Recent years have witnessed the improving performance of Chinese Named Entity Recognition (NER) from proposing new frameworks or incorporating word lexicons. However, the inner composition of entity mentions in character-level Chinese NER has been rarely studied. Actually, most mentions of regular types have strong name regularity. For example, entities end with indicator words such as “公司 (company) ” or “银行 (bank)” usually belong to organization. In this paper, we propose a simple but effective method for investigating the regularity of entity spans in Chinese NER, dubbed as Regularity-Inspired reCOgnition Network (RICON). Specifically, the proposed model consists of two branches: a regularity-aware module and a regularity-agnostic module. The regularity-aware module captures the internal regularity of each span for better entity type prediction, while the regularity-agnostic module is employed to locate the boundary of entities and relieve the excessive attention to span regularity. An orthogonality space is further constructed to encourage two modules to extract different aspects of regularity features. To verify the effectiveness of our method, we conduct extensive experiments on three benchmark datasets and a practical medical dataset. The experimental results show that our RICON significantly outperforms previous state-of-the-art methods, including various lexicon-based methods.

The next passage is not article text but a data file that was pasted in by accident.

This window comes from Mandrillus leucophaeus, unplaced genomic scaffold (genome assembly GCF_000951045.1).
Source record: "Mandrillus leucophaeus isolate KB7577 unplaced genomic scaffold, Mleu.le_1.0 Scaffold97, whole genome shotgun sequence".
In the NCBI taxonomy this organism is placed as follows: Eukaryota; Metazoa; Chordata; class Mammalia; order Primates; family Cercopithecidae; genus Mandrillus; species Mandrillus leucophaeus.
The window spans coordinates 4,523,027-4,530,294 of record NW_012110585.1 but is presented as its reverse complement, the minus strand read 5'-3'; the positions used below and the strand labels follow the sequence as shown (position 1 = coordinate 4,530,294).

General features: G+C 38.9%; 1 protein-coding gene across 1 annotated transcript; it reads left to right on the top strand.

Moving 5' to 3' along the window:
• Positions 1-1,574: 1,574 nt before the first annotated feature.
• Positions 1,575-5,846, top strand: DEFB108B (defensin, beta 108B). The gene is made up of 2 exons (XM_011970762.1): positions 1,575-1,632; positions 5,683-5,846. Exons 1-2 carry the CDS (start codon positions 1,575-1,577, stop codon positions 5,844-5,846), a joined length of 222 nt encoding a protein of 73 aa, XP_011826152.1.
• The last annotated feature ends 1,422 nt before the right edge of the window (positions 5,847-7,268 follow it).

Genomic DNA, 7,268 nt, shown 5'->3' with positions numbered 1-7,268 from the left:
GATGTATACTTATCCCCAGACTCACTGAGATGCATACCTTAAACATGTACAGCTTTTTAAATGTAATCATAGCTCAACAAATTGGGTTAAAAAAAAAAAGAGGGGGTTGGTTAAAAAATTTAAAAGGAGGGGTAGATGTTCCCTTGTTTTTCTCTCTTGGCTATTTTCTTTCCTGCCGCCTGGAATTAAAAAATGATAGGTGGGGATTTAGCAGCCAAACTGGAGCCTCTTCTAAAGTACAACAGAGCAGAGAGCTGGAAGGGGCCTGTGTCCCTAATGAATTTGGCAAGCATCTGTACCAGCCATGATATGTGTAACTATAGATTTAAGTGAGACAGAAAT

We introduce the task of historical text summarisation, where documents in historical forms of a language are summarised in the corresponding modern language. This is a fundamentally important routine to historians and digital humanities researchers but has never been automated. We compile a high-quality gold-standard text summarisation dataset, which consists of historical German and Chinese news from hundreds of years ago summarised in modern German or Chinese. Based on cross-lingual transfer learning techniques, we propose a summarisation model that can be trained even with no cross-lingual (historical to modern) parallel data, and further benchmark it against state-of-the-art algorithms. We report automatic and human evaluations that distinguish the historic to modern language summarisation task from standard cross-lingual summarisation (i.e., modern to modern language), highlight the distinctness and value of our dataset, and demonstrate that our transfer learning approach outperforms standard cross-lingual benchmarks on this task.